Kenneth L. Williams
Belleville, Ill.

Three times Sider mentioned "empowering the poor" as something individual Christians as well as churches should be doing along with evangelism. However, he gives no explanation as to what he means by "empowering the poor" and no methodology as to how individuals and churches are to carry it out in daily living. Could you please ask him to expand on his statement for me?

Pastor William R. Carne
Sun City Bible Church
Sun City, Calif.

Chapters 9 and 10 of the 20th anniversary edition of Rich Christians (Word) explain Sider's concept of empowering the poor; his book Cup of Water, Bread of Life (Zondervan) provides stories of local ministries working to empower the poor. —Eds.

The most powerful judgment
* In Charles Colson's "Can We Still Pledge Allegiance?" [Apr. 28] I sense a feeling of entitlement. Some of us can only pledge a very qualified allegiance to the state, because Christ is the only one who deserves that without reservation. I am a conscientious objector to many things that conflict with my loyalty to Christ. It should not surprise us that a human government does not support all our beliefs, although we are thankful when we have freedom to live our faith. Scripture teaches us not to expect that as a right but to remain faithful even in adversity or suffering. That may include noncooperation. Colson's previous article, "Victory over Napalm" [Mar. 3], dramatically described the power of powerlessness and forgiveness. I believe the apostle Paul, who said "the powers that be are established by God," would also have forgiven Nero, who cut off his head and killed many weak and vulnerable Christians with that sword that "he beareth not … in vain." Doesn't the Cross teach us that is the most powerful judgment we can proclaim?

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Chester I. Kurtz
Lancaster, Pa.

* Colson rightly notes the distinction of the City of God and the City of Man. Regrettably, he then proceeds in his conclusion to confuse the two. "We must proclaim God's judgment on a state that denies protection to the weak and the vulnerable," Colson declares. And, of course, he is right. That is our prophetic calling in this fallen world in which no government has ever governed with justice and every government, including our own, falls under God's judgment. But then Colson adds, "We [Christians] must proclaim God's judgment on a state that … denies the right of citizens to redress the injustice." There he is mistaken. The Scripture never speaks of our rights within a political system. The only right Scripture affirms is our right to obey God personally.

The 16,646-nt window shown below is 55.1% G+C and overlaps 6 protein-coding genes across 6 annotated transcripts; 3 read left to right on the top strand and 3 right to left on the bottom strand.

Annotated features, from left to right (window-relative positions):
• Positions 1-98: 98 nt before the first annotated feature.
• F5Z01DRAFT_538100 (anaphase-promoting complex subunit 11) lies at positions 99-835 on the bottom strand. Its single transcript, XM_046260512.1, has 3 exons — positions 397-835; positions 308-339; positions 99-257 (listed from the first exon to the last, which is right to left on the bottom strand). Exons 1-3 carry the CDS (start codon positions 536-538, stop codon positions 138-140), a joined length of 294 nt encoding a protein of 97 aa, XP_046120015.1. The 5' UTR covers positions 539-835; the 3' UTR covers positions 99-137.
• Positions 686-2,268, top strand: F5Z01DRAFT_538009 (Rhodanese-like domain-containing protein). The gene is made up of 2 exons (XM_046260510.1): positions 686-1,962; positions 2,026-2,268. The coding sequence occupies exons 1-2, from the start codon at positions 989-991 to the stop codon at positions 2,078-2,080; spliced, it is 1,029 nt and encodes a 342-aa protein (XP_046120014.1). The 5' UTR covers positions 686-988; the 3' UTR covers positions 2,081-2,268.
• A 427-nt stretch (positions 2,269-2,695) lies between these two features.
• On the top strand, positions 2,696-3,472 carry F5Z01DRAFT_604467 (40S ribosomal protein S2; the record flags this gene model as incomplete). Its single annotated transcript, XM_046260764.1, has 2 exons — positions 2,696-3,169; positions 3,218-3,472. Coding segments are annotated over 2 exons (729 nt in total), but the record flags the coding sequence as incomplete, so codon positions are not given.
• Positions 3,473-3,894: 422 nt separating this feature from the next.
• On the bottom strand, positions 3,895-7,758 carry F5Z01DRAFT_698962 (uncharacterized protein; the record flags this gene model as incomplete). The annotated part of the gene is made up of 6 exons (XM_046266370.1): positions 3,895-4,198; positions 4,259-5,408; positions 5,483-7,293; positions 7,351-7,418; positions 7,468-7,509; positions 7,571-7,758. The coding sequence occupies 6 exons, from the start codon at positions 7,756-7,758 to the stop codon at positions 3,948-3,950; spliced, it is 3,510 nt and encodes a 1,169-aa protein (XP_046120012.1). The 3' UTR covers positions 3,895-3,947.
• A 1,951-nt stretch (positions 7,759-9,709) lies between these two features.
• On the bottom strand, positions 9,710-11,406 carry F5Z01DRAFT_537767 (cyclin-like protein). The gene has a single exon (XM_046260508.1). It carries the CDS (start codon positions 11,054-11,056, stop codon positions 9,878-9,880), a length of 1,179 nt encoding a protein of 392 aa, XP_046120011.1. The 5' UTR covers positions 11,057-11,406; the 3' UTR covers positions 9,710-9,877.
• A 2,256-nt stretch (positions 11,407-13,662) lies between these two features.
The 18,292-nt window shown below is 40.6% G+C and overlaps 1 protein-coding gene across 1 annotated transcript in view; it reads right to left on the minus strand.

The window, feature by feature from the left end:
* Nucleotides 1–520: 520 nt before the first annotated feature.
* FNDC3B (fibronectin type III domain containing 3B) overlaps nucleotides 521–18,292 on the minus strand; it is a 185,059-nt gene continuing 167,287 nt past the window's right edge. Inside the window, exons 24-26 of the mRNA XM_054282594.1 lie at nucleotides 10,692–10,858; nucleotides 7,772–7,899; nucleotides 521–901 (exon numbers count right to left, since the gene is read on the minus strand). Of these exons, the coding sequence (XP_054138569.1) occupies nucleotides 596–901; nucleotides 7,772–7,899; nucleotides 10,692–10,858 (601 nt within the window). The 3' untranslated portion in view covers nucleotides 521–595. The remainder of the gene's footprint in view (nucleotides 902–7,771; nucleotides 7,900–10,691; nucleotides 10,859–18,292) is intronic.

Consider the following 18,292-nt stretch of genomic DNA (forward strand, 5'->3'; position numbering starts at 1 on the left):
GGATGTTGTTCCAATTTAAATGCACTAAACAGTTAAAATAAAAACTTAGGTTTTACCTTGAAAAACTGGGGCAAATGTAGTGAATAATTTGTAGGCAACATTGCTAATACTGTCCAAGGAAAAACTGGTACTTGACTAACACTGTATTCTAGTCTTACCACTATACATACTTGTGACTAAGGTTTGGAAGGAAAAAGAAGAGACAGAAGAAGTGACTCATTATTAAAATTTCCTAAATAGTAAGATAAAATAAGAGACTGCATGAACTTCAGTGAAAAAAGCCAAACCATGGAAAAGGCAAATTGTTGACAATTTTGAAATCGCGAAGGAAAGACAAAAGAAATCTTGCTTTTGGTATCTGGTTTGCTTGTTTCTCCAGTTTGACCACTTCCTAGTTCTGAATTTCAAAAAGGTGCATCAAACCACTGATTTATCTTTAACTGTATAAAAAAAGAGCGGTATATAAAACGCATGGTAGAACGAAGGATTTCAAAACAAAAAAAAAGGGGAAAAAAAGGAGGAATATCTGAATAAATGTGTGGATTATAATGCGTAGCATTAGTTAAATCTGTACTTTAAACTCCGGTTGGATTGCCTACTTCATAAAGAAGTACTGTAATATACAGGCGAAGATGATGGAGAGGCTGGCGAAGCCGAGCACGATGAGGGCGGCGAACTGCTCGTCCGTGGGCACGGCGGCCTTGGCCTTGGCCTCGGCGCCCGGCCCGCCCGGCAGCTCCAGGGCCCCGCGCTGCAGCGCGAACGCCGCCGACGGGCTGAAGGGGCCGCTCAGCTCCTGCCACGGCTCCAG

In reality, Colson's protest is over the "right" of Christians to impose their beliefs and ethic upon others. That is neither a right we have by reason of our being Christians nor a right we have by reason of being citizens of the United States. At best, it is a privilege we conferred upon ourselves when we held the majority in our more or less democratic society.

Our society is becoming less democratic; the majority no longer makes the rules. And it is becoming less Christian. But that affords no license to Christians to rebel or to resist the claim their government might have upon their submission, a claim supported by Scripture. Colson is wrong: we have no right as Christians to withhold our submission simply because our Court "enshrined its own opinions as constitutional liberties." What we do have as Christians is the personal responsibility to do right.

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Pastor Don R. Camp
Calvary Baptist Church
Cove, Oreg.

Colson states: "When Christians are barred from the public square, inevitably laws will be passed that contravene biblical morality—forcing on us questions of allegiance." I would like to rephrase that statement: "When ultra-conservative Christians control the public square, inevitably laws will be passed that dictate biblical morality as they see it—forcing on us questions of allegiance."

Don Hawley
Gospel Ministries
Portland, Oreg.